Howaya! This road trip guide is part of our 5 days in Ireland travel series.
In a nutshell, the series is made up of 5 different ways to spend 5 days in Ireland.
Each guide (you can find them all here) visits different counties and contains a full itinerary for each day along with advice on where to sleep and grab a post-adventure pint.
In this guide, you’ll find a 5-day road trip that’ll take you through the mighty West Cork for a couple of days before tipping on to Kerry. Dive on in below.
The West Cork and Kerry Road Trip
- Day 1: Kinsale and West Cork
- Day 2: West Cork
- Day 3: West Cork and Kerry
- Day 4: Kerry
- Day 5: Kerry
Day 1: Kinsale to Skibbereen
Now, this road trip starts in Kinsale – if this isn’t convenient for you, or if it makes more sense for you to start it elsewhere, e.g. Cork City, fire away.
Just adjust the route as you see fit. Over the course of day 1, expect coastal views, long walks, gorgeous little seaside villages and plenty more.
1. A saunter and some coffee in Kinsale village (arrive at 10:00)
We’re going to kick things off with a slow saunter around the picture-perfect little seaside village of Kinsale.
If you’ve never been here before, you’re in for a treat. Kinsale is colourful and its narrow streets are guaranteed to delight. If you fancy a coffee, head into the Cosy Cafe and grab a cup to go.
2. A ramble at the Old Head of Kinsale (arrive at 11:30)
Stop number 2, the Old Head of Kinsale, is a handy 20-minute drive from Kinsale village. This is the perfect place to stretch the legs and to soak up some of Cork’s gorgeous coastline.
The Old Head of Kinsale is a magnificent, narrow promontory into the Atlantic Ocean which rises hundreds of feet from the sea with craggy cliffs.
The Old Head of Kinsale walk handy 6 km (roughly 1.5 hour) loop walk that takes in remarkable coastal views at every turn. Take your time and enjoy the gush of Atlantic wind that’ll clatter you from every angle.
3. The sandy shores of Inchydoney Beach (arrive at 12:30)
Now, I’ve parked in the hotel car park beside the beach before as I wanted to use the bathroom, but there are signs up specifically stating that the car park is for customers use only.
Use it at your own risk or grab a coffee or a bite to eat in the hotel first. I really do love this place.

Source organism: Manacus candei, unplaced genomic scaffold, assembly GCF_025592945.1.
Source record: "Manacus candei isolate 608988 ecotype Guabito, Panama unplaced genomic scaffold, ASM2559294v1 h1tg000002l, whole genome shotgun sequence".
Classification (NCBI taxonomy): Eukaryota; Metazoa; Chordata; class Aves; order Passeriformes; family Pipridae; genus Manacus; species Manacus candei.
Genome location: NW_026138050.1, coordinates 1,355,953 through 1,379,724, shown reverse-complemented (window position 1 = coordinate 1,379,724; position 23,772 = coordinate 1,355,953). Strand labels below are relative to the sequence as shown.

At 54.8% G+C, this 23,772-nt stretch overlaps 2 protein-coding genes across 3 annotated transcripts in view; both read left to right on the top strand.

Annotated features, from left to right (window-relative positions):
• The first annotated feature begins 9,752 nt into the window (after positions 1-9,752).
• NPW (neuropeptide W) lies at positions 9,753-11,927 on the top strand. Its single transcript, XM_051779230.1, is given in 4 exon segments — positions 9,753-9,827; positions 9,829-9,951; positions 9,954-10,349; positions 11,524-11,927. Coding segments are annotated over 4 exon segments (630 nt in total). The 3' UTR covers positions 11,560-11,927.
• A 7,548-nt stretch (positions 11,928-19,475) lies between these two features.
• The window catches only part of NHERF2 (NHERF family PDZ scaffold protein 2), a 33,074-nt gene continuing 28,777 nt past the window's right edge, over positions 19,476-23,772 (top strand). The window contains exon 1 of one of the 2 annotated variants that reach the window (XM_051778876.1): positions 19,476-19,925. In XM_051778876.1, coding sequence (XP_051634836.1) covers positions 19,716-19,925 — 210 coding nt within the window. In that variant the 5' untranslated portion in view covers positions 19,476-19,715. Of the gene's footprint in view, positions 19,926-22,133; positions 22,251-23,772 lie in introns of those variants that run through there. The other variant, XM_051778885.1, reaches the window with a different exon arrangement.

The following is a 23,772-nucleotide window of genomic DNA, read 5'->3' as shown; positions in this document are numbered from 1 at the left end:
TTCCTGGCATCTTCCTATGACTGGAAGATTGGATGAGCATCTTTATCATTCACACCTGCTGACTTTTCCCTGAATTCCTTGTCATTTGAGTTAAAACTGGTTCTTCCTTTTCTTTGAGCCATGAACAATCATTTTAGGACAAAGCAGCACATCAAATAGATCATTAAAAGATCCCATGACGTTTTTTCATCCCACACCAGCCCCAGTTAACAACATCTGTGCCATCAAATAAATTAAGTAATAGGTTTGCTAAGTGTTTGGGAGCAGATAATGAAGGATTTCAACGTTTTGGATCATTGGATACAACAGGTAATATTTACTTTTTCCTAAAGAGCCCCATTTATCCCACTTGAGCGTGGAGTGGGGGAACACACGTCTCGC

It’s amazing at sunset if you just fancy getting a lungful of pre-bed sea air and it’s even better if you want to head off on a daytime stroll.
4. Clonakilty for lunch (arrive for 13:40)
You’ve likely worked up a fierce hunger at this point, so point the car in the direction of Clonakilty and head for Richy’s Restaurant (there’s plenty of Clonakilty restaurants to choose from).
Clonakilty village is a short 10-minute drive from Inchydoney Beach. When you’ve finished eating, have a post-feed ramble around the town.
There’s a fair few things to do in Clonakilty if you fancy staying in the town.
5. Drombeg Stone Circle (arrive for 15:00)
We’re off to see one Drombeg, one of Ireland’s best-known stone circles, next and you’ll find it 20 minutes away from Clonakilty.
Drombeg Stone Circle is aligned to sunrise at the Winter Solstice and boasts 13 stones still standing out of the original 17.
During excavations in the late 1950s, cremated bones were found wrapped in thick cloth. Nearby, you’ll find the remains of two prehistoric stone huts, which may have been occupied until the 5th century.
6. Spinning through Glandore and Union Hall (arrive for 16:00)
We’ve no specific stops or places to visit in either town, but you can’t drive through this neck of the woods and not take some time to ramble around.
Give yourself 45 minutes and stop-off anywhere that tickles your fancy. Take your time and arrive at Union Hall for around 16:00.
7. Climbing Knockomagh Hill (arrive for 16:30)
Our final stop of the day, Knockomagh Hill, is a 20-minute drive from Union Hall. A stroll here is, in my opinion, one of the best things to do in West Cork.